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Gender-basedViolence

A silhouette of a young girl A silhouette of a young girl

What is Gender-Based Violence?

Gender-based violence (GBV) can take place anywhere, including at home, at school, within communities, in public institutions and at work. It is a form of discrimination that inhibits women's and girls' ability to enjoy their inherent rights and freedoms.

GBV can be defined as a structural problem that is deeply embedded in unequal power relationships between men and women and disproportionately affects women. Child, early or forced marriage, female genital mutilation, domestic violence, early and forced pregnancy are some examples of types of GBV that affect girls and women throughout their lives.

Different forms of gender-based violence affect women throughout their life and they include: physical violence, sexual violence, psychological or emotional violence, economic violence.

Why does GBV happen?

1

Unequal power relations: Gender-based violence is inflicted by abusers who believe that their sex or gender entitles them to use (or threaten to use) force or power over someone else with the intent to cause them harm or control their behaviour.

2

Low social status and value of women and girls (and people who do not conform to the gender binary)

3

Gender stereotypes and norms that justify violence

4

Because it is often condoned or perpetrated by governments as "normal".

What is Plan International Canada doing to combat GBV?

Because gender-based violence stems from unequal power relations between women and girls and men and boys, Plan International Canada’s programs transform gender relations by encouraging boys and girls and women and men to enjoy power with each other, rather than power over each other. Our thematic projects such as health* Training health providers on GBV response and referrals.   , education* Gender responsive education sector plans; pedagogy and teacher training with focus on preventing and addressing GBV.   , child protection* Training of police, judges and child protection service providers on GBV and mobilizing community child protection systems for the prevention and response to GBV.   , humanitarian assistance* Provide psychosocial counselling and support for victims of GBV.   , and advocacy work directly address GBV and focus on changing not just the social conditions in which women and girls live, but their social positions.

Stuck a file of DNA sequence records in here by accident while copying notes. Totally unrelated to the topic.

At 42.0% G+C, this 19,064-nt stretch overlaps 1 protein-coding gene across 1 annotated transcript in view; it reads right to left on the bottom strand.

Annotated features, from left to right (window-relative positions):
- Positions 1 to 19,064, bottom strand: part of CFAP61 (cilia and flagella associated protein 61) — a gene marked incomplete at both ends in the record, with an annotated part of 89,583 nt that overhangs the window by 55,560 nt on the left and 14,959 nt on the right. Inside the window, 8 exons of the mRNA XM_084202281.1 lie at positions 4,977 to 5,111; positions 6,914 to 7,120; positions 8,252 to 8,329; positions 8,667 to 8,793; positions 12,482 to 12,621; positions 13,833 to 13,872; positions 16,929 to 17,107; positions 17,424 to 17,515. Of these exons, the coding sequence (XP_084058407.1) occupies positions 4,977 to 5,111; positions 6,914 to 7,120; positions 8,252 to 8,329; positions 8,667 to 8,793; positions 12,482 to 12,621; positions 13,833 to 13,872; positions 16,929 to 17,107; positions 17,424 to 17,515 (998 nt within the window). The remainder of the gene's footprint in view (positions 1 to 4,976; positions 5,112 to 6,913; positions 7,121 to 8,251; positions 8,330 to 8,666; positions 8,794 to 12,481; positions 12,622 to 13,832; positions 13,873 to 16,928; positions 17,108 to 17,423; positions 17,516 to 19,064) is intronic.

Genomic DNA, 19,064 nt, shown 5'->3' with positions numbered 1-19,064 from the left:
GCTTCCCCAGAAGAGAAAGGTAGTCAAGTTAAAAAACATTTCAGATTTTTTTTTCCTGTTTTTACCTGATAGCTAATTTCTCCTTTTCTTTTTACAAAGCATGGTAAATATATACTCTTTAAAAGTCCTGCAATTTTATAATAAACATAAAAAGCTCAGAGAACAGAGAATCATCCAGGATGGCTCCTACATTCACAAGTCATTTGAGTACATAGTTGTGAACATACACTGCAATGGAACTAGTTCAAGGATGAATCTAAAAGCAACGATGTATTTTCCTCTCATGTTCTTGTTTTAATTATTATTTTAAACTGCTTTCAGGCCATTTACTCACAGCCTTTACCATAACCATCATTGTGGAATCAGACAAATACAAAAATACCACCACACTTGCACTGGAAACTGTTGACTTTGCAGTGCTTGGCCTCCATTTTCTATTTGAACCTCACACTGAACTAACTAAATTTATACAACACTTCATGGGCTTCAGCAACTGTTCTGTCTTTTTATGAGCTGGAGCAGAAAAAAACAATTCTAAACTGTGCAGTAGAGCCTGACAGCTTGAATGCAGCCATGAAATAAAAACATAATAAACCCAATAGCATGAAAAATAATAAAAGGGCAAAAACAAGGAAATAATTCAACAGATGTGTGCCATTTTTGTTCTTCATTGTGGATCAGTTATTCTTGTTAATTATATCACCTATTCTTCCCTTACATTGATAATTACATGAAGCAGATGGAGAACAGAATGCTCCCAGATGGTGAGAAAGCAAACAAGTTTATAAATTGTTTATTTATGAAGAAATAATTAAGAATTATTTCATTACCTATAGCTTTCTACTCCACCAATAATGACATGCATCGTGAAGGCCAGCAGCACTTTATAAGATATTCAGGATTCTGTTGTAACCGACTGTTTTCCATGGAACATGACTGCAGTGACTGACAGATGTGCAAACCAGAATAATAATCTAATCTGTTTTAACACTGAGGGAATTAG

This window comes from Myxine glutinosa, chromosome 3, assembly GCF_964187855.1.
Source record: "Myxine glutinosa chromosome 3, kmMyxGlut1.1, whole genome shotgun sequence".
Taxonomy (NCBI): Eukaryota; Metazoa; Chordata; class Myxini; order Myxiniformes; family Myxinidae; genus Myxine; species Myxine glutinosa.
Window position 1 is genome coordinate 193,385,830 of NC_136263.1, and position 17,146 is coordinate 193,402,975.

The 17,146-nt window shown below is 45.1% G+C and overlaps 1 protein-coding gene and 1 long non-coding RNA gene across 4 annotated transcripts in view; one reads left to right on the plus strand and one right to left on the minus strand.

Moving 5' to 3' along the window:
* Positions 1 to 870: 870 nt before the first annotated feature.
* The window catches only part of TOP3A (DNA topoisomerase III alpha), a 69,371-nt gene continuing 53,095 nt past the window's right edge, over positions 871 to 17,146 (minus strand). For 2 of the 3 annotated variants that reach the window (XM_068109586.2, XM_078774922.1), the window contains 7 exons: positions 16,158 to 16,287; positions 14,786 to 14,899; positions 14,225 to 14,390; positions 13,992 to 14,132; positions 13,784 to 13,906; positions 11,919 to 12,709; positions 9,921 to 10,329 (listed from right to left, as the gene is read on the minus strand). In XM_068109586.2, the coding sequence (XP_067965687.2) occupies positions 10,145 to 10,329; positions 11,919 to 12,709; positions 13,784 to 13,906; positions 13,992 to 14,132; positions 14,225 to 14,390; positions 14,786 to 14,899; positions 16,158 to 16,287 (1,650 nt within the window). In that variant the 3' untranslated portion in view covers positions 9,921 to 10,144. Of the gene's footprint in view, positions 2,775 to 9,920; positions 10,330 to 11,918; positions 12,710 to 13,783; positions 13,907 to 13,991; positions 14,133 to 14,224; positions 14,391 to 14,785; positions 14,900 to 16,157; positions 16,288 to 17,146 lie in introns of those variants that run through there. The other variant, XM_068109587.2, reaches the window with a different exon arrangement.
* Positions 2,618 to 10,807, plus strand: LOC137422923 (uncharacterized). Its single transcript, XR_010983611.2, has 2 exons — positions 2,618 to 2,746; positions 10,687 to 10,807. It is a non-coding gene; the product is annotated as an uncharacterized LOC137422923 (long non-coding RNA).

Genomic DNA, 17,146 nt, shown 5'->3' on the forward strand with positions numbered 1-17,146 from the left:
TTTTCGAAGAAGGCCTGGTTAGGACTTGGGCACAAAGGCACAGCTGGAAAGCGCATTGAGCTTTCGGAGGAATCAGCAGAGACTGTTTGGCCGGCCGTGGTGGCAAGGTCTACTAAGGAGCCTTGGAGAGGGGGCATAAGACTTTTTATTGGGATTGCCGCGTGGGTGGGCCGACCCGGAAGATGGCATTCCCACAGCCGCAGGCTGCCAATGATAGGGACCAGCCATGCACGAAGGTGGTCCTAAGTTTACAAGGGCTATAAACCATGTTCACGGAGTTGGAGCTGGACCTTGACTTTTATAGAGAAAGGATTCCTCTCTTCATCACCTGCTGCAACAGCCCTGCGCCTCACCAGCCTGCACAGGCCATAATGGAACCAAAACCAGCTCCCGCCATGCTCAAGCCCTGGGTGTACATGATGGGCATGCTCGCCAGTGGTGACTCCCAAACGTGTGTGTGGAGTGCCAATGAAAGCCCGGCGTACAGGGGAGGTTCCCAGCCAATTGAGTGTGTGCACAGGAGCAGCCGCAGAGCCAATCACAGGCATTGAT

We apply this approach through activities like:

  • Advocating with lawmakers and/or community leaders to promote gender equality, and to challenge GBV including practices like child, early or forced marriage.
  • Establishing and facilitating safe spaces and clubs:
    • For adolescent girls and boys where they are taken through a self-reflection journey of change and can openly discuss sensitive topics like self-esteem, sexuality and relationships to instill gender equitable attitudes and behaviours.
    • For women that discuss gender equality and tackle gender norms and widely held negative gender stereotypes that contribute to GBV
    • For men to reflect on gender inequality, negative masculinity to champion gender equality and tackle GBV (In order to change and tackle unequal power relations, we target and systematically engage men and boys.)

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